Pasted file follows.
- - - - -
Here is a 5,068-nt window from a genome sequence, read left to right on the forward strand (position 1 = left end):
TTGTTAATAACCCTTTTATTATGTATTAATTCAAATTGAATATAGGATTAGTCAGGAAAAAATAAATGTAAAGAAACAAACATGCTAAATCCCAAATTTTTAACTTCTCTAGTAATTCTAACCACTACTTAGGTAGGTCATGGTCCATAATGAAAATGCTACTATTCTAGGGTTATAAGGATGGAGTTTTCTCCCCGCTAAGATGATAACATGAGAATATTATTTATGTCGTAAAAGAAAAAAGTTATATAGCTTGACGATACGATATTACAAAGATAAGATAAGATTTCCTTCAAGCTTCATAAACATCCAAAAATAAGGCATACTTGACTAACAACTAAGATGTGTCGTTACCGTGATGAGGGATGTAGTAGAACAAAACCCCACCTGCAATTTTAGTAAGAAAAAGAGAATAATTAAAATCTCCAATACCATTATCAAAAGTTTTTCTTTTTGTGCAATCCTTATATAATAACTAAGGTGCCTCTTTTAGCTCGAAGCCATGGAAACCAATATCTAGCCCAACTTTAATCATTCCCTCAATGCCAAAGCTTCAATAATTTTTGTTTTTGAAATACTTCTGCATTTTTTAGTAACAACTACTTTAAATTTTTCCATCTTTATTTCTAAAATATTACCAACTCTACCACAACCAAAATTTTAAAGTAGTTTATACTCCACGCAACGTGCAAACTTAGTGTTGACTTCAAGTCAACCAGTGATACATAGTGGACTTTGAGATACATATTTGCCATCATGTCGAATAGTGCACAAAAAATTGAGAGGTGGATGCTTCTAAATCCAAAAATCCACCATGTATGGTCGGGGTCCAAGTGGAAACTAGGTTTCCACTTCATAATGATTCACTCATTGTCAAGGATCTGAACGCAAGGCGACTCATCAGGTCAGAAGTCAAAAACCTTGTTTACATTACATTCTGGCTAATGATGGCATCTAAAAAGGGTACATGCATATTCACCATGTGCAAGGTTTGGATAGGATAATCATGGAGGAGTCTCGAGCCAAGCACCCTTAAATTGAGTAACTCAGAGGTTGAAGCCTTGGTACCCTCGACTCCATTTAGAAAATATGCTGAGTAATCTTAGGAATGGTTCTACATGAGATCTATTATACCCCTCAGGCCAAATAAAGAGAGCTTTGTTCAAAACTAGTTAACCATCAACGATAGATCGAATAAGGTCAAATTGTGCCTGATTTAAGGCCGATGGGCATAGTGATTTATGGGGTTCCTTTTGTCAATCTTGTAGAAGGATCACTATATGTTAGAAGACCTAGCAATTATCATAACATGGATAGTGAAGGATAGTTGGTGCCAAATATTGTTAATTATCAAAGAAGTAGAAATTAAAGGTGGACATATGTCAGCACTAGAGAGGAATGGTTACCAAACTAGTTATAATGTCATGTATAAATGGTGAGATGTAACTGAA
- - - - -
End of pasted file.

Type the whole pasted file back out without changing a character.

Here is a 5,068-nt window from a genome sequence, read left to right on the forward strand (position 1 = left end):
TTGTTAATAACCCTTTTATTATGTATTAATTCAAATTGAATATAGGATTAGTCAGGAAAAAATAAATGTAAAGAAACAAACATGCTAAATCCCAAATTTTTAACTTCTCTAGTAATTCTAACCACTACTTAGGTAGGTCATGGTCCATAATGAAAATGCTACTATTCTAGGGTTATAAGGATGGAGTTTTCTCCCCGCTAAGATGATAACATGAGAATATTATTTATGTCGTAAAAGAAAAAAGTTATATAGCTTGACGATACGATATTACAAAGATAAGATAAGATTTCCTTCAAGCTTCATAAACATCCAAAAATAAGGCATACTTGACTAACAACTAAGATGTGTCGTTACCGTGATGAGGGATGTAGTAGAACAAAACCCCACCTGCAATTTTAGTAAGAAAAAGAGAATAATTAAAATCTCCAATACCATTATCAAAAGTTTTTCTTTTTGTGCAATCCTTATATAATAACTAAGGTGCCTCTTTTAGCTCGAAGCCATGGAAACCAATATCTAGCCCAACTTTAATCATTCCCTCAATGCCAAAGCTTCAATAATTTTTGTTTTTGAAATACTTCTGCATTTTTTAGTAACAACTACTTTAAATTTTTCCATCTTTATTTCTAAAATATTACCAACTCTACCACAACCAAAATTTTAAAGTAGTTTATACTCCACGCAACGTGCAAACTTAGTGTTGACTTCAAGTCAACCAGTGATACATAGTGGACTTTGAGATACATATTTGCCATCATGTCGAATAGTGCACAAAAAATTGAGAGGTGGATGCTTCTAAATCCAAAAATCCACCATGTATGGTCGGGGTCCAAGTGGAAACTAGGTTTCCACTTCATAATGATTCACTCATTGTCAAGGATCTGAACGCAAGGCGACTCATCAGGTCAGAAGTCAAAAACCTTGTTTACATTACATTCTGGCTAATGATGGCATCTAAAAAGGGTACATGCATATTCACCATGTGCAAGGTTTGGATAGGATAATCATGGAGGAGTCTCGAGCCAAGCACCCTTAAATTGAGTAACTCAGAGGTTGAAGCCTTGGTACCCTCGACTCCATTTAGAAAATATGCTGAGTAATCTTAGGAATGGTTCTACATGAGATCTATTATACCCCTCAGGCCAAATAAAGAGAGCTTTGTTCAAAACTAGTTAACCATCAACGATAGATCGAATAAGGTCAAATTGTGCCTGATTTAAGGCCGATGGGCATAGTGATTTATGGGGTTCCTTTTGTCAATCTTGTAGAAGGATCACTATATGTTAGAAGACCTAGCAATTATCATAACATGGATAGTGAAGGATAGTTGGTGCCAAATATTGTTAATTATCAAAGAAGTAGAAATTAAAGGTGGACATATGTCAGCACTAGAGAGGAATGGTTACCAAACTAGTTATAATGTCATGTATAAATGGTGAGATGTAACTGAA